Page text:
“I think it’s really awesome to live with (people of) different ethnicities,” Townsend said. “We get to eat lots of different and good food.”

Townsend said she knew a little about Japanese culture because her stepdad is half Japanese. At first, there was a bit of awkwardness between the women, she said.

“The main thing was that we didn’t know each other,” Townsend said. “It was hard to understand Rei and Katie at first because of their accents. We were trying to get comfortable with each other.”

Well past their two-day awkward stage, the roommates now exchange ideas readily.

“We like telling each other about our culture,” Townsend said. “We’ll explain different things about our culture to each other.”

Townsend said having a black aunt, uncle and cousins has helped her to avoid stereotypes about other cultures.

Merrill explained that international students have summer session before the fall semester at CSUN begins. They live in the dorms and take courses for two months before the first official day of classes of the fall semester begins.

“I was excited, but still a little nervous about communication,” Merrill said.

Merrill is straightforward and helpful with Fukada and Chung when it comes to communication. If questions were not clear to Fukada, Merrill would rephrase them and Fukada would be able to answer them. When Chung had a hard time thinking of a word to say, Merrill was there to fill her in.

“Both (Chung and Fukada) have improved (their English) a lot since we moved in,” Merrill said. “I embrace them and teach them (about my cultures) as best as I can.”

Merrill said that it is difficult to explain things about the English language and American culture to Chung and Fukada because it is new to them. She says that building 9 will soon take a large group of international students to the Museum of Tolerance in Los Angeles.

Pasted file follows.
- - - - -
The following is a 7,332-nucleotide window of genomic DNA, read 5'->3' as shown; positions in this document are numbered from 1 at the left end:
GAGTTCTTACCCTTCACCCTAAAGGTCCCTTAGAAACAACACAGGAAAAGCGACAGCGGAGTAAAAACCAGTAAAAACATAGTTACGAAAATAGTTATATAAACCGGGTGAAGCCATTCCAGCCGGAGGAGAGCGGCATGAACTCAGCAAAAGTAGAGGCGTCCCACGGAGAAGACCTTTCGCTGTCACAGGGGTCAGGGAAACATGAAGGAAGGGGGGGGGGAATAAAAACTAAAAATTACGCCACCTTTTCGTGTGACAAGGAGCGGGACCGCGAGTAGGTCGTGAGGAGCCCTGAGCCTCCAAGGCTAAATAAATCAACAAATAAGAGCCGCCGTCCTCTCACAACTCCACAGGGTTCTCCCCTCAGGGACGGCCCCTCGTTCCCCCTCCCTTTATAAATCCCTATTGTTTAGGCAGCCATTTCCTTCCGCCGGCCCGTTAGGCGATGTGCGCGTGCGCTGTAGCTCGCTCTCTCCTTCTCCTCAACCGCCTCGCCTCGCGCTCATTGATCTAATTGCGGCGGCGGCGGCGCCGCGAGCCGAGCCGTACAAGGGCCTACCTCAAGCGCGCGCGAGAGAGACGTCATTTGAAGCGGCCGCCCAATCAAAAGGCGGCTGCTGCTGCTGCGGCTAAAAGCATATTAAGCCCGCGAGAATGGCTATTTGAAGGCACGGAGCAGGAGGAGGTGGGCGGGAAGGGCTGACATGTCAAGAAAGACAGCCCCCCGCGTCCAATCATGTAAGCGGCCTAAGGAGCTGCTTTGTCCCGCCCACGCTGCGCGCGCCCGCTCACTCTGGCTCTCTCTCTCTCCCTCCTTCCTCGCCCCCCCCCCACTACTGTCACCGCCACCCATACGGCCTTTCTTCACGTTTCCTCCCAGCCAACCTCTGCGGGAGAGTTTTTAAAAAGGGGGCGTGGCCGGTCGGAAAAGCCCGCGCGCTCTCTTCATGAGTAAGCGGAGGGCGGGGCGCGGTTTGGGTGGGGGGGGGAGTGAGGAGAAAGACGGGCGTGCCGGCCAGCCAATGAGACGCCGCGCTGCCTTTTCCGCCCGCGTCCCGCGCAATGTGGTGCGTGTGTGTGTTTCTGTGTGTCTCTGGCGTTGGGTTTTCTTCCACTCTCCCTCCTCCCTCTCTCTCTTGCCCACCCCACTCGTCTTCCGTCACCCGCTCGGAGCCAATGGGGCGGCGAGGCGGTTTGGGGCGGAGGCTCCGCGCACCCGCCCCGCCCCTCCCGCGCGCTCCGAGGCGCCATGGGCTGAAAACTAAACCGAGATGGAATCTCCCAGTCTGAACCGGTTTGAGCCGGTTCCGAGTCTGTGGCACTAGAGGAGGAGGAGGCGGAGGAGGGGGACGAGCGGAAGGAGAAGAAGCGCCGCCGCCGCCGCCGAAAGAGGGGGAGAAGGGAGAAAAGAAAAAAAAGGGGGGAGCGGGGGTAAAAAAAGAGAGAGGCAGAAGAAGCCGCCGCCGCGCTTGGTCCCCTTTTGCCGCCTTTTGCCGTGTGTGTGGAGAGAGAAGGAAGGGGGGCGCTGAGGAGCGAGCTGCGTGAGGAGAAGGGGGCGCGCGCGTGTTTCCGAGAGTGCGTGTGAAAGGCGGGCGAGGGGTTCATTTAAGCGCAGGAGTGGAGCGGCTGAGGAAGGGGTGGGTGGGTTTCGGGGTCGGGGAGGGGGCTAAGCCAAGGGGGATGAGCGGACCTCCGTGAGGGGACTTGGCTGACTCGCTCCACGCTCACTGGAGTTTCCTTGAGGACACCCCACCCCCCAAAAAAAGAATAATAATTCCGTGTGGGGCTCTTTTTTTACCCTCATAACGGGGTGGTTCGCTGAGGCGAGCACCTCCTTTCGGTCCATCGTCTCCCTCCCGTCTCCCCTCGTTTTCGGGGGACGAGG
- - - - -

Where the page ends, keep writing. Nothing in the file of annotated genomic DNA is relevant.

“That way they can have exposure to the civil rights movement and the African American movement,” Merrill said. “They can be exposed to Martin Luther King, Jr. and Rosa Parks.”

Fukada said most of her friends are Japanese, and some are Korean, Taiwanese and black. Chung said almost all of her friends are Japanese. Merrill and Townsend said they have a mixture of friends.

Fukada admits she had stereotypes about Taiwanese and American people.

“I thought Chinese (people) were angry because they speak so quickly,” Fukada said. “Before I came to America, my mother told me to be careful because Americans have guns and drugs, but Americans are very friendly and kind.”

Chung had also heard unflattering things about Americans.

“My friends said that Americans are selfish, but it’s not true because (Merrill’s) not selfish,” Chung said. “She’s a very generous person.”

The roommates like baseball, shopping, ice cream and eating different foods. However, Chung and Fukada don’t like horror films.

When a commercial for a horror flick appeared on the television in their dorm room, the two looked away and waited for the commercial to end.

The women said they have each cooked different dishes from their culture so that the other roommates could try them. They have also gone out together to different restaurants, including Chinese and Italian.

“We have more similarities because I think if (one of us) is not used to a certain activity, we’re willing to try new things,” Merrill said.

Their differences vary from taking showers at morning versus night, to going to bed at 10 p.m. versus 3 a.m.

Townsend said it may seem like there are many differences among she and her roommates, but they share a lot of things in common.

“A lot of things are similar among us. We just express it in different ways,” Townsend said.

Cynthia Ramos can be reached at cynthia.ramos.838@csun.edu.